Jerry Ingram's life could have unfolded differently than it has.
When he was 17, he and his cousin were arrested in front of their Broward County, Florida, apartment and were hit with drug possession and distribution charges, Ingram says. And since there was a school nearby, the charges carried extra weight.
Ingram ultimately received a sentence of probation, but his cousin received a harsher penalty.
"I was fortunate," Ingram says. "I had a different judge than he had. I was given a second chance, where he was sentenced to three years in prison because of the school."
Ingram says he believes their sentences affected their paths in life; and a growing body of rigorous social and scientific research says he's probably right.
Ingram, who is now 41, went to theological school and is a youth minister with First Unitarian Church of Rochester, a mentor to at-risk teen boys from the city, and a father of eight. His cousin, on the other hand, has been in and out of prison for much of his life, he says. They are the same age.
Ingram is a member of Roc/ACTS, a coalition of urban and suburban congregations that's currently urging Rochester-area state lawmakers to support a Raise the Age proposal in Governor Andrew Cuomo's 2017-18 budget. The plan would make long-overdue changes to the way New York treats 16- and 17-year-olds charged with nonviolent crimes, Roc/ACTS members say.
Here's the problem Cuomo's trying to fix: New York, by default, treats all 16- and 17-year-olds charged with crimes as adults. In Monroe County, 772 youths age 16 and 17 were arrested in 2016. All were initially routed through the adult system, though only a fraction were convicted and sentenced as adults, according to state Department of Criminal Justice Services stats. Many of the others had their cases diverted or were sentenced as youthful offenders.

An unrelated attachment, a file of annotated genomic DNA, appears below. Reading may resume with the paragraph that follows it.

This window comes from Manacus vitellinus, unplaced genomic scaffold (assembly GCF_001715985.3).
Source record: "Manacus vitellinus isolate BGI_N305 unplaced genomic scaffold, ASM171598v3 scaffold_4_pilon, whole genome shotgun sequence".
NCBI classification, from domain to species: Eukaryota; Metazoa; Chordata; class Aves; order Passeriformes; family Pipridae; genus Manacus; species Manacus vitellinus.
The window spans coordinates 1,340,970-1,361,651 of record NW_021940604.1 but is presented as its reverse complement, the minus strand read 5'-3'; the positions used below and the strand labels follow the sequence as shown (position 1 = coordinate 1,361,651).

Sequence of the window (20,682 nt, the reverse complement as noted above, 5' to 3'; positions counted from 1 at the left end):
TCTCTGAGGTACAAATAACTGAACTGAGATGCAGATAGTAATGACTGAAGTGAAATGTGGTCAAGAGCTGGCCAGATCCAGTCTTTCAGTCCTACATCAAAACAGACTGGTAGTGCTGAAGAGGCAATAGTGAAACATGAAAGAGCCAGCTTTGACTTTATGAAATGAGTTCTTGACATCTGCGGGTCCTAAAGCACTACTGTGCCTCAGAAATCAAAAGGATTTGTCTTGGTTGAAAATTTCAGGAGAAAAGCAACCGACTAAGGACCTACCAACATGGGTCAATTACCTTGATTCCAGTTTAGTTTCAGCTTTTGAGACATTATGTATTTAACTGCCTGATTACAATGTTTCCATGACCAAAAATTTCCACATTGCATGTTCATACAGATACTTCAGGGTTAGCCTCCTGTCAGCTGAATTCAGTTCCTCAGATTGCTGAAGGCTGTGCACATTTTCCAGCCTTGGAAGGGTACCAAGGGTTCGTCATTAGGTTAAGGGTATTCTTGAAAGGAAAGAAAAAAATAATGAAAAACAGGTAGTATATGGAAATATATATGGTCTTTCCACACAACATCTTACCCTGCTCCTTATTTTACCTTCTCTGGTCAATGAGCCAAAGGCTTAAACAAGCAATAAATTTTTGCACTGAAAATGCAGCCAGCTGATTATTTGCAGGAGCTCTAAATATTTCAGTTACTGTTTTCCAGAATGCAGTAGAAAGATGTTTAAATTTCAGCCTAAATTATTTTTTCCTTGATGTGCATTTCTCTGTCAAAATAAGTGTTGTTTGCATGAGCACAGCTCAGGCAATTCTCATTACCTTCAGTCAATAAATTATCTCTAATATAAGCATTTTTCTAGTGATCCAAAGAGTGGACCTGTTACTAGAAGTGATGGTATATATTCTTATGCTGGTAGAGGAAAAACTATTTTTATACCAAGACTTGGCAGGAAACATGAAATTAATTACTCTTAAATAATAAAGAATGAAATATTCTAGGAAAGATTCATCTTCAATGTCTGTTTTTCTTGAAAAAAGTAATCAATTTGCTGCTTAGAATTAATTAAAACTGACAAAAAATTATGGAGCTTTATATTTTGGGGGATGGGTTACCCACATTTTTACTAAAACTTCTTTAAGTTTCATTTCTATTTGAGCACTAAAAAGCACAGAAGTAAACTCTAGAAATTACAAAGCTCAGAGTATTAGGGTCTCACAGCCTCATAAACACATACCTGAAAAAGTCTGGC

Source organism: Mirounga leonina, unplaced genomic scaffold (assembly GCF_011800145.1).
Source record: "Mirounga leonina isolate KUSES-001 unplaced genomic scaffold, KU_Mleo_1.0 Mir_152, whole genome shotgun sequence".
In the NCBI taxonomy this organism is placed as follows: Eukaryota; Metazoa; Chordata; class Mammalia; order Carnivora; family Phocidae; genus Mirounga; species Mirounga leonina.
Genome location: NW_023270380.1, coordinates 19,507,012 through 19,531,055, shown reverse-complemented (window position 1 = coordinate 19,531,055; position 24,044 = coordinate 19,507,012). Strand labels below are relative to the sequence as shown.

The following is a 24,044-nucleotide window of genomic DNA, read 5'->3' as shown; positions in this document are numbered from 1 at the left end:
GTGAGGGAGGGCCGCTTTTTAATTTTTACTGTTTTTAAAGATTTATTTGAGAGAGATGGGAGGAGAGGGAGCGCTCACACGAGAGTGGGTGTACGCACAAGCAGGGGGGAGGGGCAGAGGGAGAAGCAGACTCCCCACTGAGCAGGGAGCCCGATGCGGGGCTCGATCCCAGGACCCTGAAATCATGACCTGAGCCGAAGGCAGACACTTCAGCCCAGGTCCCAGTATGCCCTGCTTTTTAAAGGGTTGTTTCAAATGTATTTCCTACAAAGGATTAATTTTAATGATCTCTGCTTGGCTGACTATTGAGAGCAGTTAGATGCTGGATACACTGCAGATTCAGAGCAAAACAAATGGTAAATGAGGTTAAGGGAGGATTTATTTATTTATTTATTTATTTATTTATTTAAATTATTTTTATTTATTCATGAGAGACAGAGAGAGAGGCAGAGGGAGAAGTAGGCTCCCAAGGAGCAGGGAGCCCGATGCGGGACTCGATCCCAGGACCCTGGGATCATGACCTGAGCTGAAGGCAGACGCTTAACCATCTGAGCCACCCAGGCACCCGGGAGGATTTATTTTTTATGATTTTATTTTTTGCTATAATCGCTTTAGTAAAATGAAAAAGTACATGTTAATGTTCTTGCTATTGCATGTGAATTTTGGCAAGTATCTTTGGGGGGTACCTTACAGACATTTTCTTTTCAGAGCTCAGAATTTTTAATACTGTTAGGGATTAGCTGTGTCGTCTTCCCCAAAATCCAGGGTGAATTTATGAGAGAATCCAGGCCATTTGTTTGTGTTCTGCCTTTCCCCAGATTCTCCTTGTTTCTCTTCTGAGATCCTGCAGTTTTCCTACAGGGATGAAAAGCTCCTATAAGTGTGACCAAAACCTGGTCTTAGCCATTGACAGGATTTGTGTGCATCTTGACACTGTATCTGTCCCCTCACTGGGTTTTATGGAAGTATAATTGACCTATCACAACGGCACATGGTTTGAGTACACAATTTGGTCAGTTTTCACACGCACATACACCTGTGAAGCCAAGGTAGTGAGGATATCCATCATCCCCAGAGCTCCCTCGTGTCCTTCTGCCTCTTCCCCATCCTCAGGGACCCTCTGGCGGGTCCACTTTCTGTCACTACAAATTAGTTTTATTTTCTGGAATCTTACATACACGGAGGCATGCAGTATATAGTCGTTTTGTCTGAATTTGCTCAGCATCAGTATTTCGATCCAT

The approach is so obsolete that New York and North Carolina are the only two states left using it, and North Carolina lawmakers are debating their own set of reforms.
Under Cuomo's proposal, 16- and 17-year-olds who commit nonviolent offenses would enter the juvenile justice system instead. Cases involving violent offenders would still be handled by criminal courts, though Cuomo wants specially trained judges to oversee them.
The proposal also provides for all adolescent offenders to have access to rehabilitative services, and it would ensure that if they're incarcerated, they're placed in either juvenile facilities or a specialized prison without adult convicts.
Whether the proposal becomes law, however, may come down to its costs, which is what Senate Republican leaders have voiced concerns about.
Raise the Age advocates say Cuomo's proposal provides a fairer approach, one that's better for both the youth and the communities they'll inevitably return to. Most 16- and 17-year-old offenders aren't charged with violent crimes, and they're at a point where they can turn their lives around, they say.
"Many problems have no clear or proven solution, but this one does," Cuomo said in a statement last week. "By raising the age, we can ensure that juveniles receive the intervention and rehabilitation they need to break the vicious cycle of recidivism and increase public safety for all New Yorkers."
Mountains of research tell us that the teen years are a time of profound brain and behavioral development.
In plain language, that means teens are still maturing. They often act on impulse and without much consideration for long-term consequences. They're also malleable, which means that when they get into trouble, they often respond well to the rehabilitative services and treatments that form the core of the juvenile justice system. This is why Raise the Age advocates say adolescent offenders require a different approach than adults.